Since World Cancer Day 2012 was celebrated on February 4 (this past Saturday), I decided to see how the land of my ancestors was faring lately relative to the United States. The initial report that I found about cancer in Ireland was sobering, albeit a bit misleading.
According to a recent Irish Life study that analyzed 2,000 payouts on life cover (insurance) in 2011, 44% were for claims of illness and death due to cancer: http://www.belfasttelegraph.co.uk/news/local-national/republic-of-ireland/cancer-caused-44-of-2011-deaths-16113845.html. While the impact of cancer is pervasive throughout the world, this percentage (almost half) of deaths due to cancer seemed quite high. In comparison, according to statistics compiled by the American Cancer Society, cancer accounts for roughly 25% of all deaths in the U.S.: http://onlinelibrary.wiley.com/doi/10.3322/caac.20121/pdf. When I delved deeper into cancer statistics at the National Cancer Registry (NCR) of Ireland, I found a similar proportion of the Irish population (1 in4) is dying as a result of cancer: http://www.ncri.ie/pubs/pubfiles/AnnualReport2011.pdf.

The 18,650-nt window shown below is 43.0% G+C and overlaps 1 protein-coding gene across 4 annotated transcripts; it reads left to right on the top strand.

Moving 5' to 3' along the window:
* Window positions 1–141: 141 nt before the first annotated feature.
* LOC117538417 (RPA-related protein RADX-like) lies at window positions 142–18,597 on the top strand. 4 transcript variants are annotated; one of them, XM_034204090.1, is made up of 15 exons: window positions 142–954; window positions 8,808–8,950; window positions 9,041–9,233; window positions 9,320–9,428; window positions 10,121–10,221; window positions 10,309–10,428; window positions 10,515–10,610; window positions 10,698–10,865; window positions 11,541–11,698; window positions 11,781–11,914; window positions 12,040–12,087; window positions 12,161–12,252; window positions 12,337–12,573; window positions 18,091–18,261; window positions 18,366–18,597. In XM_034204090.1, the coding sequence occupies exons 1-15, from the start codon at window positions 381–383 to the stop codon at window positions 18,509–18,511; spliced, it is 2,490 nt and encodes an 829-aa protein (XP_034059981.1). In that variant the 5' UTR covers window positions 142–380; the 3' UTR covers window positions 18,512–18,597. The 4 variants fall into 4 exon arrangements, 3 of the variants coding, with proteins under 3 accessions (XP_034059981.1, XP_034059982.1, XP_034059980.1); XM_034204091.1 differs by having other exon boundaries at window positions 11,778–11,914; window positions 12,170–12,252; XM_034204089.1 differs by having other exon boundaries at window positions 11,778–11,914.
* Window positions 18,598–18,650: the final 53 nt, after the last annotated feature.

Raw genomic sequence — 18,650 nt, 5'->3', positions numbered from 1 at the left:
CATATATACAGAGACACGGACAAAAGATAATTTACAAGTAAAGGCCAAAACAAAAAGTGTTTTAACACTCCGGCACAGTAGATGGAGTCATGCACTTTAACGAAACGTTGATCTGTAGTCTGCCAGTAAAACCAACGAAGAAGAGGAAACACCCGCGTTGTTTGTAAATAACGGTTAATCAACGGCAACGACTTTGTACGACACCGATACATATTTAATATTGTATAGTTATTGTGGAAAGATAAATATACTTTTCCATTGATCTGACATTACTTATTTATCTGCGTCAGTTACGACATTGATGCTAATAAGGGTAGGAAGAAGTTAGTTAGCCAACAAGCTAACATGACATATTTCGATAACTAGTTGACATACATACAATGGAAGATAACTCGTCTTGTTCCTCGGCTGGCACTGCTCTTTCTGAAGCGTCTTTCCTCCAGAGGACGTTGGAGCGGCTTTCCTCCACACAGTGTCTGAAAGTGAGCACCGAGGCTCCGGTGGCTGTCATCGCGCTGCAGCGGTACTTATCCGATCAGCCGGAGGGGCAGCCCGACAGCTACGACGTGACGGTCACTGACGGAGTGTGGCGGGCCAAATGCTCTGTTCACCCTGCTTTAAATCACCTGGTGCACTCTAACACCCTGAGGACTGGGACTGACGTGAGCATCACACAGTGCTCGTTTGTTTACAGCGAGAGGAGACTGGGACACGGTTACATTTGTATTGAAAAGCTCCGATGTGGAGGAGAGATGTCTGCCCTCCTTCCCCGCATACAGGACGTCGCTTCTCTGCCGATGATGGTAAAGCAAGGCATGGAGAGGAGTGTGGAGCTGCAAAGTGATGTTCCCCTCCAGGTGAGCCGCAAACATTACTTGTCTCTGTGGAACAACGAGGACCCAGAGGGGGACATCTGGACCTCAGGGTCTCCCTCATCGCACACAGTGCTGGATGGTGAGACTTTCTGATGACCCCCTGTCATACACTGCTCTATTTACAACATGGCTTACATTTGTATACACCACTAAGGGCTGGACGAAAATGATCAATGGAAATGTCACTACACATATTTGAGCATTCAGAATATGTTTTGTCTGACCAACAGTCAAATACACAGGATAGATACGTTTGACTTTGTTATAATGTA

The Irish Life study reported in the Belfast Telegraph also indicated that breast, colorectal, and prostate cancers were the biggest cancer killers. “What about lung cancer,” was my initial response. After reviewing the NCR of Ireland’s 2011 report, it’s clear that lung cancer remains the top killer (responsible for 20% of all cancer deaths), the same distinction that it holds in the U.S. Irish women are now dying of lung cancer more frequently than breast cancer, again similar to American women.
The debate continues to rage on about the impact of cancer screening with mammograms for breast cancer and PSA tests for prostate cancer throughout the U.S. and in Ireland. What seems not to be arguable is the devastating impact of lung cancer on both countries. Since roughly 90% of all lung cancers are diagnosed in former or current long-term smokers, the two keys to minimizing deaths from the disease in both Ireland and America are sm0king prevention/cessation for the entire population and CT-based screening for high-risk smokers. If these programs were 100% effective, we could eliminate 18% (90% of 20%) of all cancer deaths in Ireland. While the ideal is not always achievable, we can “shoot for the stars and land on the moon.” That’s not a bad goal!
- Patrick Maguire MD